The second will be increased legislation, as evidenced by the Lieberman proposal, as politicians reactively address problems that persisted in the past.

The third will be outright nationalization, although that prolly won't come into play this year (or next).

The standout factoid in Pep's post is that during the Great Depression, the government accounted for upwards of 70% of GDP. That's above and beyond the three phases and something I expect we'll see a lot more of in the coming years.

Not being alarmist, just being prepared as we stare into the eye of a multi-year de-leveraging storm.

Good luck Minyans!

R.P.

No positions in stocks mentioned.

Todd Harrison is the founder and Chief Executive Officer of Minyanville. Prior to his current role, Mr. Harrison was President and head trader at a $400 million dollar New York-based hedge fund. Todd welcomes your comments and/or feedback at todd@minyanville.com.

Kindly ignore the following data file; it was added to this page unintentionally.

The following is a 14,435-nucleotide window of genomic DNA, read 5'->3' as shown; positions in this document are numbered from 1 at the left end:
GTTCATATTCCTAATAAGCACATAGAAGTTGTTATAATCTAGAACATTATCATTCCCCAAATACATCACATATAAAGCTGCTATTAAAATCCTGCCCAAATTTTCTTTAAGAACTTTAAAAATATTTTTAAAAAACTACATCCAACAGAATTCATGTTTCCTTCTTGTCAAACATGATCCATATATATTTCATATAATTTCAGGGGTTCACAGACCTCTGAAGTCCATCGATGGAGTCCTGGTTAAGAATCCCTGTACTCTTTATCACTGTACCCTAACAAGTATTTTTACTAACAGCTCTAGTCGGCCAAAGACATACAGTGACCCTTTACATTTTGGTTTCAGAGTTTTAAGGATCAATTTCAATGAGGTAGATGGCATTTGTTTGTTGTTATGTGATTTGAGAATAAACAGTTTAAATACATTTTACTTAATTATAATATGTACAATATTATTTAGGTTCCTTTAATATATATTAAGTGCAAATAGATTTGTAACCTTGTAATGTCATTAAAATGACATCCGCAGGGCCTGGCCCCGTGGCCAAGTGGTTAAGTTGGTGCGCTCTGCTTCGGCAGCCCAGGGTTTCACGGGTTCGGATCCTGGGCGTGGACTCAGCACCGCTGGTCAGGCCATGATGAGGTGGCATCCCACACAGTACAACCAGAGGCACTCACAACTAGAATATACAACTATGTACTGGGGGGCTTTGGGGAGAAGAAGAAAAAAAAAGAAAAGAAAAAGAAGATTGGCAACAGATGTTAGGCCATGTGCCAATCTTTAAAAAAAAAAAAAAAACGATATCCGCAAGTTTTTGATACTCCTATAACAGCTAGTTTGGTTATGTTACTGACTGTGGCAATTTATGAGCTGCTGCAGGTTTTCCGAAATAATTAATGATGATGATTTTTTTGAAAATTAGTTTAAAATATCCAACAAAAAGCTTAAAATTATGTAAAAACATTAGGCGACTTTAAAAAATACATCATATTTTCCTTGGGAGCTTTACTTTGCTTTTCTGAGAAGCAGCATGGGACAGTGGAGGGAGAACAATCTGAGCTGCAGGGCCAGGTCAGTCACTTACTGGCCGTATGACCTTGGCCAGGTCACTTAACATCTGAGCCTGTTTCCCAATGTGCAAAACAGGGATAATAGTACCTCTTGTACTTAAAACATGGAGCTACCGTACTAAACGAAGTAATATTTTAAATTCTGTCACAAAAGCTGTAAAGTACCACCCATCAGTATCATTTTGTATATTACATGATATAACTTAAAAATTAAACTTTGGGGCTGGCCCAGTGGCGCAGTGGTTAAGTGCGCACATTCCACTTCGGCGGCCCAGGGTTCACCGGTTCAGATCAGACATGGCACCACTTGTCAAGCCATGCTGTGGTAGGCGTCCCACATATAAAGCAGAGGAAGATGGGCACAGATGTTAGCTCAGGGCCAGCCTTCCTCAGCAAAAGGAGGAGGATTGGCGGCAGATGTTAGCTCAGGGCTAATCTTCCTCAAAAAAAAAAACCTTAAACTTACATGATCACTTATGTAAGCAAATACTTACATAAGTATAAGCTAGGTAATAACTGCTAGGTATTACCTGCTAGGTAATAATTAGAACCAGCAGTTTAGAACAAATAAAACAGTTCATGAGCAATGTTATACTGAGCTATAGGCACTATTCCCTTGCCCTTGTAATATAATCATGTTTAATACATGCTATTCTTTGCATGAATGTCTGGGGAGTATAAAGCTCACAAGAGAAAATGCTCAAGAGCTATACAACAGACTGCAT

The information on this website solely reflects the analysis of or opinion about the performance of securities and financial markets by the writers whose articles appear on the site. The views expressed by the writers are not necessarily the views of Minyanville Media, Inc. or members of its management. Nothing contained on the website is intended to constitute a recommendation or advice addressed to an individual investor or category of investors to purchase, sell or hold any security, or to take any action with respect to the prospective movement of the securities markets or to solicit the purchase or sale of any security. Any investment decisions must be made by the reader either individually or in consultation with his or her investment professional. Minyanville writers and staff may trade or hold positions in securities that are discussed in articles appearing on the website. Writers of articles are required to disclose whether they have a position in any stock or fund discussed in an article, but are not permitted to disclose the size or direction of the position. Nothing on this website is intended to solicit business of any kind for a writer's business or fund. Minyanville management and staff as well as contributing writers will not respond to emails or other communications requesting investment advice.